Refinancing Non-Arms-Length Non-Seasoned Home Purchase
by 'Getting Worried'
Ask Kate about refinancing a non-arms-length non-seasoned home purchase transaction: Hi Kate, Is 6 to 8 months seasoning long enough to wait for refinancing into a lower mortgage rate and conforming loan amount following a non-arms-length purchase transaction? I am the non-occupant co-borrower as well as joint owner with my address in a different state.
Getting Worried continues...
But the occupant owner and borrower is self-employed with relatively good income, very good credit and a low 50% loan-to-value.
Many thanks. From Getting Worried
Kate Answers: Refinancing Non-Arms-Length Non-Seasoned Home Purchase Transaction
Dear Getting Worried
I'm not sure why the home purchase was originally considered a non-arms-length transaction. Depending on the reason, it could affect the possibility of a refinance.
Non-arms-length transactions are clearly explained at Non-Arms-Length Transaction Home Buying Help
where you will meet Levi who wants to purchase his father's house for under-the- market-value and then immediately refinance with cash-out to pay back his dad.
Refinancing a Non-Seasoned Mortgage
First, I am going to focus my attention on the seasoning aspect.
A mortgage without 6 to 12 scheduled payments having been made is generally considered non-seasoned. The amount of time varies among loan programs, though.
Removing a co-borrower from a non-seasoned home loan complicates the refinance process further - even more so if the mortgage was originally a non-arms-length transaction!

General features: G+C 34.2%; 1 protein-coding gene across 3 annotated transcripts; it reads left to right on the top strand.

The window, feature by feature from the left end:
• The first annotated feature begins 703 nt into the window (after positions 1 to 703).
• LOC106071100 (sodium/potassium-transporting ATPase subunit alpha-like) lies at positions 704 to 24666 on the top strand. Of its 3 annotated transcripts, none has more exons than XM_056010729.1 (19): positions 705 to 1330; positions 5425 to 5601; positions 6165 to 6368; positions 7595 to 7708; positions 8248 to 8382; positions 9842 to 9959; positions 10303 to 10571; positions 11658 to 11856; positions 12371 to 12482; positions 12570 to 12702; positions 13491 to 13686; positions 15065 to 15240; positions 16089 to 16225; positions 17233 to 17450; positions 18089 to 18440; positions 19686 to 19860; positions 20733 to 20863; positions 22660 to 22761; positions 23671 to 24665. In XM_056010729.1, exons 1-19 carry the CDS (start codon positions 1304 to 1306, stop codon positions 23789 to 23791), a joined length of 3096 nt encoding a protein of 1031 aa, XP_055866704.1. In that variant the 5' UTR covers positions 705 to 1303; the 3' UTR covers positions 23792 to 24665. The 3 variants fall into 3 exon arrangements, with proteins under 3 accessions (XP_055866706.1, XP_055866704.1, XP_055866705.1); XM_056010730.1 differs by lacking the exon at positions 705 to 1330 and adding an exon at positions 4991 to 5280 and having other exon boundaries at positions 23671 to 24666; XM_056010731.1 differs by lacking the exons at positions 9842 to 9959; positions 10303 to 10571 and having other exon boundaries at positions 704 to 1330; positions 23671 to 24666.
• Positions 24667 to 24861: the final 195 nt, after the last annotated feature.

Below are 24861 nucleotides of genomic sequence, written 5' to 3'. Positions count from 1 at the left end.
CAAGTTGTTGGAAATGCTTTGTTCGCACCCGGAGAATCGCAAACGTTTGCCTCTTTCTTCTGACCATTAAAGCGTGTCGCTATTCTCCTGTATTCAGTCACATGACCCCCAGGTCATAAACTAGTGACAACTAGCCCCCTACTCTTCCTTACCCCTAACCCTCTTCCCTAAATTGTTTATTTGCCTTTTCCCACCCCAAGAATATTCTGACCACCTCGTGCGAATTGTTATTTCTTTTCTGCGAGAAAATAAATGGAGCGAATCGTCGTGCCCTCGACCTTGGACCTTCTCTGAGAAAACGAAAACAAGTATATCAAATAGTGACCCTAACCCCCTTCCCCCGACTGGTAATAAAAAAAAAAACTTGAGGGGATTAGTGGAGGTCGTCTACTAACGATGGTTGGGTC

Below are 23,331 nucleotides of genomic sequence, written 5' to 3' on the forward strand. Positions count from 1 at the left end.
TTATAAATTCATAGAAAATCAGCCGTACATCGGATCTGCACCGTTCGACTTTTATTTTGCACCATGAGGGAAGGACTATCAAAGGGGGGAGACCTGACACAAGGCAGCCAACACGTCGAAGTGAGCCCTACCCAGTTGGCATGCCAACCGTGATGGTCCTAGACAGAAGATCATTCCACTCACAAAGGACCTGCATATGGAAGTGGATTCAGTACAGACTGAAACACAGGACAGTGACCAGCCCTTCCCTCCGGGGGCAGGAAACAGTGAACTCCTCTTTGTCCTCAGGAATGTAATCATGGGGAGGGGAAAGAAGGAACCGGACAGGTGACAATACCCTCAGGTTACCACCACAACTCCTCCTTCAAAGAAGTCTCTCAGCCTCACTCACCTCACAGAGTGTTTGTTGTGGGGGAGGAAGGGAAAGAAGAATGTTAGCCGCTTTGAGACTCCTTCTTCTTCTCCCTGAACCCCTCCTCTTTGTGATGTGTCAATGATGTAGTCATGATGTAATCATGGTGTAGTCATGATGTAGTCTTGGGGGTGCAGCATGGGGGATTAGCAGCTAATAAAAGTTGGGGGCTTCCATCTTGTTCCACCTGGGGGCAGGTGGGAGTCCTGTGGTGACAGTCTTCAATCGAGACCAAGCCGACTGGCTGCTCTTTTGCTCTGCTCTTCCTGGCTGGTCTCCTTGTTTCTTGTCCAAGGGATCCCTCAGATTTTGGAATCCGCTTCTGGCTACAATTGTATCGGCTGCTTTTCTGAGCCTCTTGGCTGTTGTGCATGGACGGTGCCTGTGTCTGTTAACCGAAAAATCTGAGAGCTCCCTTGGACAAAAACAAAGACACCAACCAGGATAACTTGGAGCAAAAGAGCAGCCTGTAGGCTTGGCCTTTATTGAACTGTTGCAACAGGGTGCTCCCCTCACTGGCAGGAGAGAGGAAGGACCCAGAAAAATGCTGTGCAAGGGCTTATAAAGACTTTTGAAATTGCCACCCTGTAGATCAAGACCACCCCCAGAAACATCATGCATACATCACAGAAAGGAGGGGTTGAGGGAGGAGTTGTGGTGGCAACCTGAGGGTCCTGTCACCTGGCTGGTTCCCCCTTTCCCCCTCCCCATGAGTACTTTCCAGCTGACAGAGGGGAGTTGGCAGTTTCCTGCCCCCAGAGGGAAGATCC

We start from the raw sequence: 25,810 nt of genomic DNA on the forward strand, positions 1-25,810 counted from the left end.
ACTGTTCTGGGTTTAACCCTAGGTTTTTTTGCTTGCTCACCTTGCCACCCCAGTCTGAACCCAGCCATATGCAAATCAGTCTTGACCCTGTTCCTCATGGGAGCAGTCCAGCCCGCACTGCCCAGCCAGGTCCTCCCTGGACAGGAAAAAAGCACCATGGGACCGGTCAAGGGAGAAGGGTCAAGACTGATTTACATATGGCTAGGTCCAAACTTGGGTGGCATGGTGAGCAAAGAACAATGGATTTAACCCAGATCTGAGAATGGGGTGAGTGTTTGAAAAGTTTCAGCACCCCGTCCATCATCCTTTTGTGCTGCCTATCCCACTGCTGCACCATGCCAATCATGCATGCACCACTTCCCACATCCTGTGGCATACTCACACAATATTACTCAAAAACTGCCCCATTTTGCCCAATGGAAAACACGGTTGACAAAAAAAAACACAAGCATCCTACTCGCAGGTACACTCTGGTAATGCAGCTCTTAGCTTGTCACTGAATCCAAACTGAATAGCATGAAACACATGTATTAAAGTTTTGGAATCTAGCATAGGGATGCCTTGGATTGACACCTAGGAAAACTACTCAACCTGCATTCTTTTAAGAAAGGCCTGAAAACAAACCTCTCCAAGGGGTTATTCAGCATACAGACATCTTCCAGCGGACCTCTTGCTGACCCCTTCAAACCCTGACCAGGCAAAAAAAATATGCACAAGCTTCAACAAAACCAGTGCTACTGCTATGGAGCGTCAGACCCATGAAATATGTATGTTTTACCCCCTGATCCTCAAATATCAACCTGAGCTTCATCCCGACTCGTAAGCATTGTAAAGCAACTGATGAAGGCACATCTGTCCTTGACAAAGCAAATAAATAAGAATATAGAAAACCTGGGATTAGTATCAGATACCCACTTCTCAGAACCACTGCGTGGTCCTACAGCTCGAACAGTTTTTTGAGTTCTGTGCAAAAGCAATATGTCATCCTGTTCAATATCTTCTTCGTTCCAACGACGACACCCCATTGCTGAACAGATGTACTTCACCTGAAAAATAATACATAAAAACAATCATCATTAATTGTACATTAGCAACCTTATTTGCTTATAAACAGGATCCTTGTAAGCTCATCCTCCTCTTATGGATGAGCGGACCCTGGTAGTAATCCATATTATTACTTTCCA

So it's important to go into the loan process with legible and complete documentation showing that the occupant borrower has been living in the house and has the ability to qualify for the entire house payment. If the occupant borrower has been responsible for the monthly house payment, include cancelled checks (copies of both sides) or official bank statements to verify.
Use my Mortgage Information Planner
to simplify your job.
Refinancing a Non-Arms-Length Mortgage
Now let's add in a non-arms-length scenario.
Say you originally bought the home at a below-market price from a relative. Most likely, the lender will calculate the terms of your loan based on the original (lower) purchase price instead of current (higher) appraised value. In addition, if you are thinking of cashing out your portion of the investment, don't be surprised if the lender says to wait until 12 regular payments have been made.
Non-arms-length transactions typically make underwriters suspicious. Being an open-book gives them a comfort level to approve a mortgage. So, I'll say it again. Be complete with your documentation and letters of explanation regarding the original transaction and the intention of the refinance.
I also suggest getting the process started with the most experienced mortgage originator you can find. You can find my 6 steps to comparing mortgage lenders and interest rates online
Best wishes for your refinance,
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